Posted by: Jeff Timmins | January 2, 2015

Save the change for after the Holidays

Save the change for after the Holidays

Don’t make the same mistake I did. I actually know better, just didn’t listen to myself. Just say “No” to changes close to Holidays.

My training tells me to create, communicate and enforce a “No-change” period around Holidays. In addition, most IT groups shutdown changes the middle of December to early January. Others allow for exceptions during this period, often referred to as a Holiday Blackout.

I was successful creating or adding the Holiday Blackout dates to the change calendar. I even communicated the concept of the Blackout period to internal customers. What I did not do was uphold the Holiday Blackout when a group requested a change during the Blackout period.

Long story but in short I was open to the idea of a change on the Saturday before Christmas because the Business owner approved. Still working on “finding my voice” in my role, I agreed. In retrospect I should have said “I’m sorry but that weekend is in our Blackout period so with your permission I’d prefer to schedule that when the Blackout period is over.”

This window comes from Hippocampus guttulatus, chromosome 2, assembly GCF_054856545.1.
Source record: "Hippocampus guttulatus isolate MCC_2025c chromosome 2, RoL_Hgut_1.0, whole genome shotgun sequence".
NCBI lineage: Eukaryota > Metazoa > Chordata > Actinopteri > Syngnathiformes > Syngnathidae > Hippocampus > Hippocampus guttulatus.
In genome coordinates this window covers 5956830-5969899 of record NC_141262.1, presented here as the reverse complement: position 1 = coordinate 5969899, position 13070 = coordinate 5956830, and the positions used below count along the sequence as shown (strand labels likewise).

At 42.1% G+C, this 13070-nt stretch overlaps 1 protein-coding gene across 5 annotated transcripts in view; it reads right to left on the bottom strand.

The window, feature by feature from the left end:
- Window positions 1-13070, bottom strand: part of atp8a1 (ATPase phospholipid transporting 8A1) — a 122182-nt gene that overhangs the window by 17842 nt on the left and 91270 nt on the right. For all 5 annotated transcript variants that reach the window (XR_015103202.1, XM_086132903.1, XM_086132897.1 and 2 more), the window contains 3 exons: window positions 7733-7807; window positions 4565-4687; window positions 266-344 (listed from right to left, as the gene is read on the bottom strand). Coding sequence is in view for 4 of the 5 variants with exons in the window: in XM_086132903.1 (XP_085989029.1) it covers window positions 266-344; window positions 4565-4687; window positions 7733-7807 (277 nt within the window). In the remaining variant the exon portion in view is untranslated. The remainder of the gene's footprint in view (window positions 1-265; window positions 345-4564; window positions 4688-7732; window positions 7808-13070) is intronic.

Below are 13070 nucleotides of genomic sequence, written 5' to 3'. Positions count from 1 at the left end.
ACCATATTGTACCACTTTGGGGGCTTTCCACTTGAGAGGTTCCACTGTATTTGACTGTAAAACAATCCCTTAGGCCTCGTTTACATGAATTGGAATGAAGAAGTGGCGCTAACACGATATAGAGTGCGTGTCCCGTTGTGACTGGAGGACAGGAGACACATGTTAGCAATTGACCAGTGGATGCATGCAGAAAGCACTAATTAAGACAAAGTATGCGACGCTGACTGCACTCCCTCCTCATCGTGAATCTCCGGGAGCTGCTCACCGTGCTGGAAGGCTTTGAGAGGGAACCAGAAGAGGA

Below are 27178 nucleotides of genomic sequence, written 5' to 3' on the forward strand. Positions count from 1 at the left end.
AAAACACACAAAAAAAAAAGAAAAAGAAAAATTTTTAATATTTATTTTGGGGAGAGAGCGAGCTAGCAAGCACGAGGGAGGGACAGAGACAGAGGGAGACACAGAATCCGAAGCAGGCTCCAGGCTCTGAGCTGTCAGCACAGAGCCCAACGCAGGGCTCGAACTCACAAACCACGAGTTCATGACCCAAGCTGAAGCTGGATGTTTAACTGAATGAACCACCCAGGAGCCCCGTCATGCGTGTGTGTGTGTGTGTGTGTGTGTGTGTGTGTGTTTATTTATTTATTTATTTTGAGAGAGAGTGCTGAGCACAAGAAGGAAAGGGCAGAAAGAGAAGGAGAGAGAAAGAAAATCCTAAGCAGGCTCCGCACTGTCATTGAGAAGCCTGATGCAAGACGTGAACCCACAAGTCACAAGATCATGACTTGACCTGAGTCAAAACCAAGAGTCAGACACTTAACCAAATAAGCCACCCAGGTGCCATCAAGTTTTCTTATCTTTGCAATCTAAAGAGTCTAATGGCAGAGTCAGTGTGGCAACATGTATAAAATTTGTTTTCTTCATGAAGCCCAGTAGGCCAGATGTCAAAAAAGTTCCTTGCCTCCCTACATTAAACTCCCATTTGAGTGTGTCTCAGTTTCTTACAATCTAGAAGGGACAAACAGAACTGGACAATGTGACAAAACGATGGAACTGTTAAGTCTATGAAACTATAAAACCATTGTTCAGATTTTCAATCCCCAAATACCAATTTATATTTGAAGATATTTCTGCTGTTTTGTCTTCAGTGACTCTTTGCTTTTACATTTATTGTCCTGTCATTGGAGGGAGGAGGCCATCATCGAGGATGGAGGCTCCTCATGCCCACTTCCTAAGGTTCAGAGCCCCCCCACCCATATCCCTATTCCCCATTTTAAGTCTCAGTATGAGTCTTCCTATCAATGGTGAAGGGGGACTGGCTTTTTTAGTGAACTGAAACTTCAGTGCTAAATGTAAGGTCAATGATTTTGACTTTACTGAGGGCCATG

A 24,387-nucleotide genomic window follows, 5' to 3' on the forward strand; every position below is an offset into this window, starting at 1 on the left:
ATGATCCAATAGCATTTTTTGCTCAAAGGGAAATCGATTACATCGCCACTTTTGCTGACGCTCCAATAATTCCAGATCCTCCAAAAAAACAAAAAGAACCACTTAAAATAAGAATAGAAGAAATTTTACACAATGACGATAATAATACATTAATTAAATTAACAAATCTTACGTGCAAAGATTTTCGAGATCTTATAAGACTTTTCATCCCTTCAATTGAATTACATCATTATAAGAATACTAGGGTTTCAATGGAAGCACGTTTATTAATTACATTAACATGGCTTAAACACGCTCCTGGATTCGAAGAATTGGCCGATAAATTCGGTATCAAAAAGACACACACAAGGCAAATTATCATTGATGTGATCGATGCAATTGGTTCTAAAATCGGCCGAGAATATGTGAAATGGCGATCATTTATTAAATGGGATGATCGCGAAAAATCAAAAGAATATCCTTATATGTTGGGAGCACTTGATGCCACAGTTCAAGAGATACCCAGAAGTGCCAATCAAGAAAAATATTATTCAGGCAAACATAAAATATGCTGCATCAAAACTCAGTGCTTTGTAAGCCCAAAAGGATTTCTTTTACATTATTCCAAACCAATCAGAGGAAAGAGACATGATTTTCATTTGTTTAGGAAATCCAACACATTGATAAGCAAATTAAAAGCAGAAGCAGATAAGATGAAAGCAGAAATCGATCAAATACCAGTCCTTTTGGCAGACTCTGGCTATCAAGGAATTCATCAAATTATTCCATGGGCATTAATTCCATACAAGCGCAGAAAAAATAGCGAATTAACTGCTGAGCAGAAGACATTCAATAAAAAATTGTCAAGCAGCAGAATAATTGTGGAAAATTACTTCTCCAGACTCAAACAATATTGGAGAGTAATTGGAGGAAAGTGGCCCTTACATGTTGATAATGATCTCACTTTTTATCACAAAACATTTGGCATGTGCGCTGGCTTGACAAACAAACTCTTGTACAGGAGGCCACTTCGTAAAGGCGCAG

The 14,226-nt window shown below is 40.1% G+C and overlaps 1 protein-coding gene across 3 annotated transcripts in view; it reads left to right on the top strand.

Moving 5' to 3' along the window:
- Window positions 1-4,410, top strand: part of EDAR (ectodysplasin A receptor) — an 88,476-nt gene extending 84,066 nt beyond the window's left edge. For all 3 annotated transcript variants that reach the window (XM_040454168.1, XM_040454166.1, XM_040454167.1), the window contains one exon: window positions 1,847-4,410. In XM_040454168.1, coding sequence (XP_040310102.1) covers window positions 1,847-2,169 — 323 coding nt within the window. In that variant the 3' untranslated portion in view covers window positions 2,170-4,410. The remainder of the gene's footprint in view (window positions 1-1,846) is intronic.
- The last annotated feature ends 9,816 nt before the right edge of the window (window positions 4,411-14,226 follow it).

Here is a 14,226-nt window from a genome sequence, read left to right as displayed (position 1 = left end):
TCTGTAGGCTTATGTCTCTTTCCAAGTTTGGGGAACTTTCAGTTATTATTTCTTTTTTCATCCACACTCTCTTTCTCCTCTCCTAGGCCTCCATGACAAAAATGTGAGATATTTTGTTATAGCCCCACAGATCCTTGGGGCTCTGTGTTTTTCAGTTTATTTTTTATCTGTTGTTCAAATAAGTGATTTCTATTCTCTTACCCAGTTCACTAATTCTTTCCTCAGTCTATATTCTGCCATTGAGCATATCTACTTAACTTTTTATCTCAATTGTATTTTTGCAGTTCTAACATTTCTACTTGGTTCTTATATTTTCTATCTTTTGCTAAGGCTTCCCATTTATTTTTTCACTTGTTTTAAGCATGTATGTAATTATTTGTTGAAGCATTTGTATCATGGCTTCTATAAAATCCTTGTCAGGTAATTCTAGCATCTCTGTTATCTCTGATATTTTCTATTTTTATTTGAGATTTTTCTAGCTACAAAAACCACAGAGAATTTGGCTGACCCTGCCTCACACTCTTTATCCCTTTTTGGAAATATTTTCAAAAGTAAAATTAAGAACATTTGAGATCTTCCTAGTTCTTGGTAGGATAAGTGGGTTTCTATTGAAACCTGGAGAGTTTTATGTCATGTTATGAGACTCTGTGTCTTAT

The result of the change during the Holiday Blackout is exactly why the Blackout period should be honored:

  • The change was deployed the Saturday before Christmas (as a reference, 12/25 in 2014 was on a Thursday and half the staff started their vacation the Monday before Christmas)
  • An error worthy of correction was found the Tuesday before Christmas.
  • Because the correction wasn’t immediately available we decided to rollback the change, causing multiple people to interrupt their vacation. After rollback was verified I sent an email asking the Product Owner to come up with a resolution to the issue.
  • Tuesday after Christmas the issue was not yet resolved so a meeting was called to bring issue to resolution, again interrupting vacations for multiple people.

Next time will be better.

Stay true to your calling my friends!

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